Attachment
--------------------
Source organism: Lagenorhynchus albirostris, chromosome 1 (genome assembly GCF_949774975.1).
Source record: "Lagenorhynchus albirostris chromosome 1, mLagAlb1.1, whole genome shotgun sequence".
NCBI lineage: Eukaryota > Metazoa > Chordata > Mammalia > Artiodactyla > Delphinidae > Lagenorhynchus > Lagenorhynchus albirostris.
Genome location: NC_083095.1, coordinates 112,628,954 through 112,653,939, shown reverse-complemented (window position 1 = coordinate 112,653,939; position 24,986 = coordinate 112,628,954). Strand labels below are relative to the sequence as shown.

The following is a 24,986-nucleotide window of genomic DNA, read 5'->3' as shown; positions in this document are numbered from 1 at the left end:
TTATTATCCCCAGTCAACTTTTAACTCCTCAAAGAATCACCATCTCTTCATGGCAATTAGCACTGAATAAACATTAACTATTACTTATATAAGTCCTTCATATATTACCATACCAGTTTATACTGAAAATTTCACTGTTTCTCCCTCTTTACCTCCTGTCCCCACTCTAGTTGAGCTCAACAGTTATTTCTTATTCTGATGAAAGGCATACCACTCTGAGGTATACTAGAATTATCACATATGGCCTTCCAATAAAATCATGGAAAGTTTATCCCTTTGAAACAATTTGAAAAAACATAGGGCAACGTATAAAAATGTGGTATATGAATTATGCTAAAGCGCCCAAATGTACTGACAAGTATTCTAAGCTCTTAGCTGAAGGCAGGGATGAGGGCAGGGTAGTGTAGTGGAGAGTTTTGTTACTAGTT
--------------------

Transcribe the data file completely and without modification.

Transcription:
Source organism: Lagenorhynchus albirostris, chromosome 1 (genome assembly GCF_949774975.1).
Source record: "Lagenorhynchus albirostris chromosome 1, mLagAlb1.1, whole genome shotgun sequence".
NCBI lineage: Eukaryota > Metazoa > Chordata > Mammalia > Artiodactyla > Delphinidae > Lagenorhynchus > Lagenorhynchus albirostris.
Genome location: NC_083095.1, coordinates 112,628,954 through 112,653,939, shown reverse-complemented (window position 1 = coordinate 112,653,939; position 24,986 = coordinate 112,628,954). Strand labels below are relative to the sequence as shown.

The following is a 24,986-nucleotide window of genomic DNA, read 5'->3' as shown; positions in this document are numbered from 1 at the left end:
TTATTATCCCCAGTCAACTTTTAACTCCTCAAAGAATCACCATCTCTTCATGGCAATTAGCACTGAATAAACATTAACTATTACTTATATAAGTCCTTCATATATTACCATACCAGTTTATACTGAAAATTTCACTGTTTCTCCCTCTTTACCTCCTGTCCCCACTCTAGTTGAGCTCAACAGTTATTTCTTATTCTGATGAAAGGCATACCACTCTGAGGTATACTAGAATTATCACATATGGCCTTCCAATAAAATCATGGAAAGTTTATCCCTTTGAAACAATTTGAAAAAACATAGGGCAACGTATAAAAATGTGGTATATGAATTATGCTAAAGCGCCCAAATGTACTGACAAGTATTCTAAGCTCTTAGCTGAAGGCAGGGATGAGGGCAGGGTAGTGTAGTGGAGAGTTTTGTTACTAGTT